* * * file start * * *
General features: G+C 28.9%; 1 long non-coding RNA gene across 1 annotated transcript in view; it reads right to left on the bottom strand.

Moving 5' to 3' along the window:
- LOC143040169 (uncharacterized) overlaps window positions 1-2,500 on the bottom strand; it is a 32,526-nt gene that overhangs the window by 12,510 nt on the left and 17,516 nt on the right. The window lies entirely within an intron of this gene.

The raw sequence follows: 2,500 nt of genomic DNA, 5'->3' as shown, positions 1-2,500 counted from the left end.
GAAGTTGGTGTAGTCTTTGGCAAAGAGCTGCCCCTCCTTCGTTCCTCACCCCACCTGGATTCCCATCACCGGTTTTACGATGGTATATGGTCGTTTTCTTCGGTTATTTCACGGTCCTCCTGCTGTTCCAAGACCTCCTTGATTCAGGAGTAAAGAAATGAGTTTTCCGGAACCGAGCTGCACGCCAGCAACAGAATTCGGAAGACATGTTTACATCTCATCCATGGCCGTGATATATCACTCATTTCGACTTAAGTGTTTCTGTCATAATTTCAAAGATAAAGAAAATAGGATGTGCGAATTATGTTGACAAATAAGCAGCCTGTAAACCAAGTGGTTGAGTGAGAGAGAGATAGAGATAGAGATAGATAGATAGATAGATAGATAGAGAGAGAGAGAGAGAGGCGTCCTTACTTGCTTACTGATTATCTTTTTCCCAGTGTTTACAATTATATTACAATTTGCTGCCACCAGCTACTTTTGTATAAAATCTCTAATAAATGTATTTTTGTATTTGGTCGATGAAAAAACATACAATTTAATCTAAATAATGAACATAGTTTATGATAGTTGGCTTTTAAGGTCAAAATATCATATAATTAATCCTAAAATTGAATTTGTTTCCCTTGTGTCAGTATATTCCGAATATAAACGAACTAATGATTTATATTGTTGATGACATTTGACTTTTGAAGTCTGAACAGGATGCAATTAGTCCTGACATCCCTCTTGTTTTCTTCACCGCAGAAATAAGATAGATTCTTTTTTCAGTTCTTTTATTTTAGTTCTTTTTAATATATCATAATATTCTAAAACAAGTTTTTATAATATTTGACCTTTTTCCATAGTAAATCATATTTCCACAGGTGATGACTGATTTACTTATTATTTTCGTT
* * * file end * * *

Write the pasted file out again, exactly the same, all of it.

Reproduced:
General features: G+C 28.9%; 1 long non-coding RNA gene across 1 annotated transcript in view; it reads right to left on the bottom strand.

Moving 5' to 3' along the window:
- LOC143040169 (uncharacterized) overlaps window positions 1-2,500 on the bottom strand; it is a 32,526-nt gene that overhangs the window by 12,510 nt on the left and 17,516 nt on the right. The window lies entirely within an intron of this gene.

The raw sequence follows: 2,500 nt of genomic DNA, 5'->3' as shown, positions 1-2,500 counted from the left end.
GAAGTTGGTGTAGTCTTTGGCAAAGAGCTGCCCCTCCTTCGTTCCTCACCCCACCTGGATTCCCATCACCGGTTTTACGATGGTATATGGTCGTTTTCTTCGGTTATTTCACGGTCCTCCTGCTGTTCCAAGACCTCCTTGATTCAGGAGTAAAGAAATGAGTTTTCCGGAACCGAGCTGCACGCCAGCAACAGAATTCGGAAGACATGTTTACATCTCATCCATGGCCGTGATATATCACTCATTTCGACTTAAGTGTTTCTGTCATAATTTCAAAGATAAAGAAAATAGGATGTGCGAATTATGTTGACAAATAAGCAGCCTGTAAACCAAGTGGTTGAGTGAGAGAGAGATAGAGATAGAGATAGATAGATAGATAGATAGATAGAGAGAGAGAGAGAGAGGCGTCCTTACTTGCTTACTGATTATCTTTTTCCCAGTGTTTACAATTATATTACAATTTGCTGCCACCAGCTACTTTTGTATAAAATCTCTAATAAATGTATTTTTGTATTTGGTCGATGAAAAAACATACAATTTAATCTAAATAATGAACATAGTTTATGATAGTTGGCTTTTAAGGTCAAAATATCATATAATTAATCCTAAAATTGAATTTGTTTCCCTTGTGTCAGTATATTCCGAATATAAACGAACTAATGATTTATATTGTTGATGACATTTGACTTTTGAAGTCTGAACAGGATGCAATTAGTCCTGACATCCCTCTTGTTTTCTTCACCGCAGAAATAAGATAGATTCTTTTTTCAGTTCTTTTATTTTAGTTCTTTTTAATATATCATAATATTCTAAAACAAGTTTTTATAATATTTGACCTTTTTCCATAGTAAATCATATTTCCACAGGTGATGACTGATTTACTTATTATTTTCGTT